SEOUL -- As Big Hit Entertainment was preparing for this month's initial public offering, its hottest property -- K-Pop boy band BTS -- became the first South Korean group to reach No.1 on the Billboard Hot 100 chart with "Dynamite."
For Big Hit and those clamoring to get into its IPO, the song title was prescient.
Riding on the success of the seven-member band, Big Hit is on the verge of an explosive stock market debut that analysts say will further boost the attraction of Seoul's market and the country's benchmark Kospi stock index for retail investors, after successful offerings by Kakao Games and SK Biopharmaceutical this year.
"I want to buy Big Hit shares, if possible. I've heard that it will hit a jackpot once it lists," said Park Ji-hyun, a part-time worker for a media company in Seoul. "But I may not get a chance as it requires a lot of money."
South Korea's retail investors, who now dominate the Kospi, will apply for shares Monday and Tuesday.
Most are likely to be disappointed. Big Hit has said 60% of the offering will be sold to institutional shareholders, while retail investors and its employees can buy 20% of the shares each. Institutional investors have already sought more than 1,000 times the number of shares on offer.
That has allowed Big Hit to price the IPO at 135,000 won per share, the top of an indicative price range, to raise 962.6 billion won ($827 million) through the offer of 7.13 million new shares. It is the biggest IPO in South Korea since Celltrion Healthcare raised 1 trillion won in 2017.
A total of 67 South Korean companies have raised about 2.8 trillion won this year, up 22% from the same period last year, according to data from the Korea Exchange. That is the highest since companies raised 8 trillion won three years ago.
The pricing will ensure Big Hit has a market cap of 4.8 trillion won when it lists on Oct. 15. At that level it would be just outside the top 50 stocks in the Kospi, putting it in the same level with LG Uplus, the country's third-largest telecom company.
Today's Kospi reflects years of a shift towards tech, biopharmaceuticals and energy from telecom, finance and utility sectors. Tech, biopharma, energy and consumer sectors made up 51% of the value of the market in 2019 from 33% in 2000, while that of telecom, finance and utility dropped to 15% from 36% during the same period, according to Korea Capital Market Institute.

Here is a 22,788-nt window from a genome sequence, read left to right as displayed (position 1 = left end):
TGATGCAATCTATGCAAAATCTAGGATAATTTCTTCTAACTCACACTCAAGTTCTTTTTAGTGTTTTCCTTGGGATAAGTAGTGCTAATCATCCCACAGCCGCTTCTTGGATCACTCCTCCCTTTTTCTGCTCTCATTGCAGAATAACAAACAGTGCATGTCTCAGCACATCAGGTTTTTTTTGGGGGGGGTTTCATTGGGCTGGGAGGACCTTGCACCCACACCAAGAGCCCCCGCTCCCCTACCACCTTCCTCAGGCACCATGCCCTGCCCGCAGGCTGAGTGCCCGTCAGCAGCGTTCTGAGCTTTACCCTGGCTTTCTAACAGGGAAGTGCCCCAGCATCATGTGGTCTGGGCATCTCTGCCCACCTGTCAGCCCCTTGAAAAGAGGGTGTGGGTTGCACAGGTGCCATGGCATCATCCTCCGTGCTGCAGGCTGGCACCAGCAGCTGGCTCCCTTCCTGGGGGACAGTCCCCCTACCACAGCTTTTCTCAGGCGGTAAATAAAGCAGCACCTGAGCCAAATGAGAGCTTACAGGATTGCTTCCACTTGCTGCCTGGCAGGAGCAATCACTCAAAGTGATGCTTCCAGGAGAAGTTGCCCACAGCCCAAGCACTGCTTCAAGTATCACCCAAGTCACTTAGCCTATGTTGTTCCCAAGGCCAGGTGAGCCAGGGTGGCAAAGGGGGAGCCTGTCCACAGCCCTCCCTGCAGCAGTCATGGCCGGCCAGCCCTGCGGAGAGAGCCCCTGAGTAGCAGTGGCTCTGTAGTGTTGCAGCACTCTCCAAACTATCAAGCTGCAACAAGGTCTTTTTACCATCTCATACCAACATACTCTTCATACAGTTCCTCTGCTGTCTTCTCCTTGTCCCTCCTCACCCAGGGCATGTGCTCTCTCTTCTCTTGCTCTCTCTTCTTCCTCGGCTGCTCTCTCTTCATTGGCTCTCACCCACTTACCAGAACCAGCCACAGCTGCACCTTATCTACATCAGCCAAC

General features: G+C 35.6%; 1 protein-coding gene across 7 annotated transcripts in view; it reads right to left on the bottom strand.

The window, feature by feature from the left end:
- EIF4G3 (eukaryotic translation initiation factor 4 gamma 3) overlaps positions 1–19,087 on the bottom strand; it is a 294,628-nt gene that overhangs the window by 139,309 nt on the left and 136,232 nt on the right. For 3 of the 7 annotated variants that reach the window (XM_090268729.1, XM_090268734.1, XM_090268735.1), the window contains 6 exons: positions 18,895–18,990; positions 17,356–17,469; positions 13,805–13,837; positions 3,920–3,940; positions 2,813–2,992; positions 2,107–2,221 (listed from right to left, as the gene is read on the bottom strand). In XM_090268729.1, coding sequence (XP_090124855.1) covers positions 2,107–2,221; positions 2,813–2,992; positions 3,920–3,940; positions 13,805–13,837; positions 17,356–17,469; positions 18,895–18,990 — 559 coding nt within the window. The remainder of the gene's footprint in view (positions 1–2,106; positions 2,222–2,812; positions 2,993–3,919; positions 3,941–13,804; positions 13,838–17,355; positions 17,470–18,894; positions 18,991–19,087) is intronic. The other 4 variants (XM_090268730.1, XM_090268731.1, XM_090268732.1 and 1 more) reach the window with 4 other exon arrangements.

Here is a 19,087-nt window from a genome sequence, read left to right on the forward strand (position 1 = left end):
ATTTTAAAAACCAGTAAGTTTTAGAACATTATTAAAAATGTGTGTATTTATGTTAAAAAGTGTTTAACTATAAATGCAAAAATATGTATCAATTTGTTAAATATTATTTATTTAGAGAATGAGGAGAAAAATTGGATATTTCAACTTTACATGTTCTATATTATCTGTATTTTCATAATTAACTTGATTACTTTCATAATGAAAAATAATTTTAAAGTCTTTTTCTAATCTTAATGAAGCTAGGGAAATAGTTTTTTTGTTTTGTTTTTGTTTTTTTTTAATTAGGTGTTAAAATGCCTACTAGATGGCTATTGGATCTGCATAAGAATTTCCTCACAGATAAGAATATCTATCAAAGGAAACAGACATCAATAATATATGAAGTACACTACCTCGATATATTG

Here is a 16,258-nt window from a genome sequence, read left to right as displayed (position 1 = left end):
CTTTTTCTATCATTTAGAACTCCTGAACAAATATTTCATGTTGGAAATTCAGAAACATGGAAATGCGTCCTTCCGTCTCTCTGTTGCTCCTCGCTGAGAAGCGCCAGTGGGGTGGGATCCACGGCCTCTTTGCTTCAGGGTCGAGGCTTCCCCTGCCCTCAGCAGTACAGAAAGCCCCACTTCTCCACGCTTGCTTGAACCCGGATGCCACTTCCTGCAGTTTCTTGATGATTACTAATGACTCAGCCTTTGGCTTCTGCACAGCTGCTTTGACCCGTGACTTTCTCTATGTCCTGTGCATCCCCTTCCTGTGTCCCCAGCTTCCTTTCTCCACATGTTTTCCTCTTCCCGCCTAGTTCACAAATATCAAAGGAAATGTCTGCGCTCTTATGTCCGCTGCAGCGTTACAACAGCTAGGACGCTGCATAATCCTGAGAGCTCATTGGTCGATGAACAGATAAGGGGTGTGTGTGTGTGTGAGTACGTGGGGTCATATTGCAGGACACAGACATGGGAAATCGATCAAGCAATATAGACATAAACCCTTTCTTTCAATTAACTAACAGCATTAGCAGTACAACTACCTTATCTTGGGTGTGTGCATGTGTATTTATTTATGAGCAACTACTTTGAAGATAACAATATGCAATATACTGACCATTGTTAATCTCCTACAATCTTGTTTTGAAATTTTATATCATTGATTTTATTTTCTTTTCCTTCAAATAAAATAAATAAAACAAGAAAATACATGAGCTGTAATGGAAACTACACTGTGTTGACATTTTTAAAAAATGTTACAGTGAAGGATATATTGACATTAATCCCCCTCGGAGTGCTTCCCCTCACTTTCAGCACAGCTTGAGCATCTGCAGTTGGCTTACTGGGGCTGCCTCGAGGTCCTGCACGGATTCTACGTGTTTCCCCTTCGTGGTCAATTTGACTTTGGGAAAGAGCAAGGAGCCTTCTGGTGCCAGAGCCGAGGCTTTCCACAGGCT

It is also a market marked by retail investors' increased influence. Their net buying in the Kospi and minor bourse Kosdaq reached 37.2 trillion won for the six months from February to July. In contrast, foreign and institutional investors dumped their stocks, with net selling marking 25.4 trillion won and 2.4 trillion won, respectively.
Retail investors accounted for 68.7% of trading volume in the Kospi in June, up from 51.3% in January, according to Korea Exchange, which runs the market.
Those individual investors -- who researchers say prefer active over passive investing -- have shown appetite for riskier stocks which dropped sharply hit by the pandemic, betting on them to recover.
"Retail investors bought stocks in airlines, energy, tourism and leisure industries whose earnings worsened amid COVID-19 and other issues," said Kim Min-ki, a researcher at Korea Capital Market Institute.
The Kospi dropped sharply in March due to the pandemic but recovered quickly and has risen 7% year-to-date. Biopharmaceuticals and service sectors led the rebound, spiking 54% and 34%. Stocks in the steelmaking and construction sectors have dropped 14% and 11%.
The influence of small investors -- including many BTS fans -- bodes well for Big Hit's IPO. It will become the country's largest entertainment agency, bigger than the three major agencies of JYP Entertainment, SM Entertainment and YG Entertainment put together.
After the IPO, Big Hit founder and CEO Bang Si-hyuk will remain its major shareholder status with 34%, followed by game developer Netmarble with 20% and private equity STIC Investment with 7%.
BTS's seven members together own a 1% stake, given to them by Bang in August to encourage their activities.
The company itself remains heavily reliant on its top act. Big Hit said that 87.7% of its revenue came from BTS in the first half of this year. Hanging over the group's seven members is the prospect of their 18-month military service.
But Lee Ki-hoon, an analyst at Hana Financial Investment, said that Big Hit's shares will continue to rise after the IPO as interest in BTS is unabated.
"BTS's story cannot help but being consumed. It is now global No. 1, and its next songs are in line with its narratives," said Lee.
Others say that BTS's strong fan base creates enormous economic value for Big Hit, helping the company make money continuously. For instance, BTS has launched special editions or products in cooperation with Samsung Electronics and Starbucks, creating revenue without directly involving in concerts or albums.
"Big Hit Entertainment leads fandom economics, creating revenue directly from artists and indirectly from the platform as well," said Park Yong-hee, an analyst at IBK Investment & Securities.